Excellent points, Angie! An invisible disease is a double edge sword. You tell people what you want about it, or keep it to yourself. It is nice not to be pitied, but it does make it difficult for others to understand. My arthritis is more visible, and it does not make me feel better about it.

Cyber friends are perfect for me, in that there is that sense of belonging without it taking over my life with my family and local friends. A perfect fit!

Jan

I see alot of cyber friends here.  No meanness.  Snarky people.  Just a good place to relate an experience.  Give advice from that.  Or get advice from someone's experience.  Or better yet.  To come in here and get things off your chest with no judgment! Because we have all been there and understand.  Just a good place to be and there are not many places where you can go on the Internet where people are polite.  That's the part I like. 

Richard. 

I do not know if the word 'better' is going to fit me for a while...maybe numb would work?

I am in physical pain, but less so thank you codeine...for all of my surgeries It was a point of honor to drop the pain meds when the i.v came out...just tylenol or similar...now I can barely move my arm...sleeping through the night is impossible...so the codeine dulls the pain...and allows me to not feel..Which helps my brain and heart and soul right now too.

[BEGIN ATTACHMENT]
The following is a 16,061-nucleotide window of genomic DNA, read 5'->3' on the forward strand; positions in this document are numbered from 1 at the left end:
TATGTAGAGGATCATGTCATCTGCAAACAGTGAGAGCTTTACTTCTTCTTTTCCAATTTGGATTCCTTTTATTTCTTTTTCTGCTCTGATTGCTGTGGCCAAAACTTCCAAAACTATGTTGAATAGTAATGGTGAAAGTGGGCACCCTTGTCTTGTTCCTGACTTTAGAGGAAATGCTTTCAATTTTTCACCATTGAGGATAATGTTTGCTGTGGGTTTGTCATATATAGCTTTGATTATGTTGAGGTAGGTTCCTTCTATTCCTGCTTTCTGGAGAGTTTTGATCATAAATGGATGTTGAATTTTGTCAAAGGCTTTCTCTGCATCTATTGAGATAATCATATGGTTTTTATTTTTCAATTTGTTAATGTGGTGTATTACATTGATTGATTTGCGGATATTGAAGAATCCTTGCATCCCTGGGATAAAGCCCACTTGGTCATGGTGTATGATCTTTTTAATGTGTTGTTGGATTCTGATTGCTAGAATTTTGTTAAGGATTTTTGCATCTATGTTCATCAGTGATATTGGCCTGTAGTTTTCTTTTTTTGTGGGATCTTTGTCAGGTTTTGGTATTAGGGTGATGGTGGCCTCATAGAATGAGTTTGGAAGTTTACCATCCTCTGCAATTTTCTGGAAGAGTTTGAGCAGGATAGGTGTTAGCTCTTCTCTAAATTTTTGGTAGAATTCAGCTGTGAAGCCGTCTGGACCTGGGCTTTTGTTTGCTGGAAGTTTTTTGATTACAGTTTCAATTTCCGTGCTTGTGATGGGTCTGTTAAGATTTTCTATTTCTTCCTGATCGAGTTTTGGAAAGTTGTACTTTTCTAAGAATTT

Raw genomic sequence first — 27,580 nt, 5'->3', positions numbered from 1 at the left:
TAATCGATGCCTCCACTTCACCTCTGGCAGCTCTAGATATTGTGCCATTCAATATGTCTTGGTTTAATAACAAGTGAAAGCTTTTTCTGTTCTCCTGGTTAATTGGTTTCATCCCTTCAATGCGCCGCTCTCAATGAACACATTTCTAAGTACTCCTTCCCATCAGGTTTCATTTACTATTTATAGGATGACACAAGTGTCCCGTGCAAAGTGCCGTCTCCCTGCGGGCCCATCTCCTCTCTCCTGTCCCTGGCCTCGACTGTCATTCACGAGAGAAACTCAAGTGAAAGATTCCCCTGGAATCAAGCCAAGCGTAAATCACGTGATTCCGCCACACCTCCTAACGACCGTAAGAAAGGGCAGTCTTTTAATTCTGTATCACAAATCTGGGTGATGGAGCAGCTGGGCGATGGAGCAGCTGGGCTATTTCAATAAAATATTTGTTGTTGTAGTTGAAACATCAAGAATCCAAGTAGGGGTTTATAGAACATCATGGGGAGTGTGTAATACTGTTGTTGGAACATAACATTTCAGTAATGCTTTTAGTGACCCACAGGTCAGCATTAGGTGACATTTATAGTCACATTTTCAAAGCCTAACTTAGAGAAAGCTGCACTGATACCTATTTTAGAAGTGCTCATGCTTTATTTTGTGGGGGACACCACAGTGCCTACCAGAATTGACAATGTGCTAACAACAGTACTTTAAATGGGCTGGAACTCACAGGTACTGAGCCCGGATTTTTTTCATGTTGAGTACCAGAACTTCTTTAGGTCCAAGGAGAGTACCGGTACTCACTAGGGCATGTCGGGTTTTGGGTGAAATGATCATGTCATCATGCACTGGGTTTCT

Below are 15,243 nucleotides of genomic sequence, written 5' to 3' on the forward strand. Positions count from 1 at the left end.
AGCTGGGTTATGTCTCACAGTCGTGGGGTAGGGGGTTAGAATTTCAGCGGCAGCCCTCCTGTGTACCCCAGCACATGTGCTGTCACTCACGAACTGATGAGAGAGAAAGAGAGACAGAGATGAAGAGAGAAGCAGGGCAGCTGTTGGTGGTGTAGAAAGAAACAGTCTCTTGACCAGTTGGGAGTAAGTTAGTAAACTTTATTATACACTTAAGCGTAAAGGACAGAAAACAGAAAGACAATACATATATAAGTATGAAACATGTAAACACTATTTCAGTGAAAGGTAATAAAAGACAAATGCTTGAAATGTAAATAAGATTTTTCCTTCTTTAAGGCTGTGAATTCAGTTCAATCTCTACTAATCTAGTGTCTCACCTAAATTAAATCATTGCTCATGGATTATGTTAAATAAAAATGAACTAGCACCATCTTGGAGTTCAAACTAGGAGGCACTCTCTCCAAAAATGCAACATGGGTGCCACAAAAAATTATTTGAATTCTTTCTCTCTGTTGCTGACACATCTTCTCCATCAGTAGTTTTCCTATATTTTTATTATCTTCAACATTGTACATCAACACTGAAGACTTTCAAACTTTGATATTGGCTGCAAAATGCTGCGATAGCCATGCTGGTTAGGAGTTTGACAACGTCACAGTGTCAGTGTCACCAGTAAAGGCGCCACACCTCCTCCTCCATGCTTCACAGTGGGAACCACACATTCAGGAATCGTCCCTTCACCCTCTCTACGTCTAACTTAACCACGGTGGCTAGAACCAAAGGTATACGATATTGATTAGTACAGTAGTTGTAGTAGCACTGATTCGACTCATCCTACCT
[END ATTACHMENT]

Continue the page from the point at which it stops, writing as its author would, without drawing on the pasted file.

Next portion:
My best friend just flew 5000 miles to be by my side...I could not live this without her...my twin soul, my double, my daddy's other daughter...so at least one person on this continent who knew him can reminisce with me.

She has been there through teenage IBD, gracilis flap surgery (x2), Pouch surgeries so numerous that we have given up counting...she has handed me clean clothing in public washrooms, filled my syringe (and bought them for me!), changed my stinky dressings, carried my leg-bag for me and laughed with me until my tears flowed (she has also handed me her credit card and told me not to worry that as long as she was alive my surgeries would be covered)...now she had been to the surgeon with me to have my sutures out, yelled at him (yes, She yells at surgeons!) for the type of suture he used and allowed me to cry in her arms.

I could not exist without her.